Stabilant 22a is supposed to be good for this sort of problem (oxidation).

      1 user thanked author for this post.
    • #2401725

      Stabilant 22a is supposed to be good for this sort of problem (oxidation).

      Another interesting product but $70 a bottle not gonna make it to my tool box. I remember a product for 40 or so years ago that claimed to be some kind of semiconductor contact enhancer. I believe it was called X10. Anybody remember that?


      Just because you don't know where you are going doesn't mean any road will get you there.
      1 user thanked author for this post.
      • #2401957

        Some more web searching finds that Stabilant 22a and Deoxit do two different things (enhancer vs. cleaner), and may be complementary. Cross conductivity is an issue I came across.

    • #2401799

      The following might be helpful to DIY and Prosumer users who manage workstations that house multiple HDDs and SSDs.

      With such systems, MS Windows OS do not always identify a failing drive with sufficient detail.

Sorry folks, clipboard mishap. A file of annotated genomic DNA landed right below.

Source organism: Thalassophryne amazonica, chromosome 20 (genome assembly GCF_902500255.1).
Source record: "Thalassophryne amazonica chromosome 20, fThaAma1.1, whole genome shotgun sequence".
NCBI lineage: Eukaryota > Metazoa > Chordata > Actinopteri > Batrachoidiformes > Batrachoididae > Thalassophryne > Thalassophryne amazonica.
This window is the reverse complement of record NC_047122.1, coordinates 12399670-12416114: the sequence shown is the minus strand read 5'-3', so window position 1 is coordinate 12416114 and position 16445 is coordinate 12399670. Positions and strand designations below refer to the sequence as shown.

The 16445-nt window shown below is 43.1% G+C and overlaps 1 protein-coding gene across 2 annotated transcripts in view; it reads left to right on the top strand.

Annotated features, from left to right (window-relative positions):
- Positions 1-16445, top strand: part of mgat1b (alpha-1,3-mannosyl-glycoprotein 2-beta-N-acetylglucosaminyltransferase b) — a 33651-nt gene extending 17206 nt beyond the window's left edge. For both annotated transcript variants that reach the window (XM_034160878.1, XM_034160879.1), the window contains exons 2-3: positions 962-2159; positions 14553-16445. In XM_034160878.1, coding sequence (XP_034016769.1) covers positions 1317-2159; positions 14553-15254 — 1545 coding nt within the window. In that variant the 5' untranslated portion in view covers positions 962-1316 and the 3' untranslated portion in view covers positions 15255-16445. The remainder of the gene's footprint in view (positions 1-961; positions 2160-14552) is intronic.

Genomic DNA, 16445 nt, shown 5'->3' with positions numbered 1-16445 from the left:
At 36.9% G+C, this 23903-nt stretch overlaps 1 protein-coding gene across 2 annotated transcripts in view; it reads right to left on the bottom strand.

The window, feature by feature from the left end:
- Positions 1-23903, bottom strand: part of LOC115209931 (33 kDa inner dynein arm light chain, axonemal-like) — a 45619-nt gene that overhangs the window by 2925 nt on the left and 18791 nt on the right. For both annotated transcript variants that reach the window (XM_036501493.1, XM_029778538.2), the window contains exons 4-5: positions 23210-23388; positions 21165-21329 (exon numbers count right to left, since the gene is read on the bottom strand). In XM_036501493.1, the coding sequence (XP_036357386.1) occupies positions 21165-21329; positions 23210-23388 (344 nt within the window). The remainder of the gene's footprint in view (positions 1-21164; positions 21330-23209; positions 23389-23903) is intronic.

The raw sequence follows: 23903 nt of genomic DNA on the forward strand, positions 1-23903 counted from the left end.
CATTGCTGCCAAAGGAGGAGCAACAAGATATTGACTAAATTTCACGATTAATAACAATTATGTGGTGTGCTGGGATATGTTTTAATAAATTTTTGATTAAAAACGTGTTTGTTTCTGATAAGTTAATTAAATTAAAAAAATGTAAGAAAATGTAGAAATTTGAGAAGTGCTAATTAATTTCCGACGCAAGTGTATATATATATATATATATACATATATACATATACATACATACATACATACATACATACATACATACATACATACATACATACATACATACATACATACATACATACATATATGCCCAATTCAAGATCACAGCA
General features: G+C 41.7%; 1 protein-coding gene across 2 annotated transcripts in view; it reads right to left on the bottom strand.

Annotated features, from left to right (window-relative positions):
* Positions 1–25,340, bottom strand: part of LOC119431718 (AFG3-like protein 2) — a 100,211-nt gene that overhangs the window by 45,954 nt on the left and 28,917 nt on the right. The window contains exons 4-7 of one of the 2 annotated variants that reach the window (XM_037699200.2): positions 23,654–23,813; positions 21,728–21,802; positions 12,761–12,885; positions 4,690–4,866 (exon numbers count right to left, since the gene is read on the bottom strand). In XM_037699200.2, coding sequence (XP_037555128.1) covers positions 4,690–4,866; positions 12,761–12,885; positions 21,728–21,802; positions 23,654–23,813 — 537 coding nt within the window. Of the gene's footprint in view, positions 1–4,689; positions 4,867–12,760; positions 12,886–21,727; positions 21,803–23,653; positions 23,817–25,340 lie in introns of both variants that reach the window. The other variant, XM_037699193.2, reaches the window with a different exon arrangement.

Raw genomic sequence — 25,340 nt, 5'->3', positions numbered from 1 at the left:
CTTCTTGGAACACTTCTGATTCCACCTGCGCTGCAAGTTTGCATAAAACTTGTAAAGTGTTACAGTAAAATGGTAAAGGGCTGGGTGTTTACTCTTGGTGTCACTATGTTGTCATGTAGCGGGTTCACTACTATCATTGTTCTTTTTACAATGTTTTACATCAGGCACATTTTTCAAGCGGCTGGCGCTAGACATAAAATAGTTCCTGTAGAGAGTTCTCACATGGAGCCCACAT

So, we’ve written a simple general-purpose .bat Batch file named “bak.bat” that simply copies the specified top-level folder to all target partitions e.g.:

      xcopy %1 E:\%1 /s/e/v/d%2

      xcopy %1 F:\%1 /s/e/v/d%2

      xcopy %1 G:\%1 /s/e/v/d%2

      … and so on.

      Using my “marvell” folder as an example (which is almost empty, at present), then the Command Prompt commands:


      cd \

      bak marvell /l

      execute the following sequence of Command Prompt commands:

      xcopy marvell E:\marvell /s/e/v/d/l

      xcopy marvell F:\marvell /s/e/v/d/l

      xcopy marvell G:\marvell /s/e/v/d/l

      Where D: is a dedicated data partition.

      If the HDD or SSD hosting F: is having problems, very often the XCOPY command will stall right there — providing very useful information about the most likely suspect.

      Then, a more powerful diagnostic can be run, as needed e.g. “Surface Test” in the excellent Partition Wizard software, or the CHKDSK command in Command Prompt.

      I realize this Batch file may appear somewhat crude, by comparison to more sophisticated storage management sub-systems.

      Nevertheless, it has saved me many hours of accumulated trial-and-error, otherwise spent trying to isolate the problem(s) with a failing drive.

      KISS = Keep It Simple, Sally!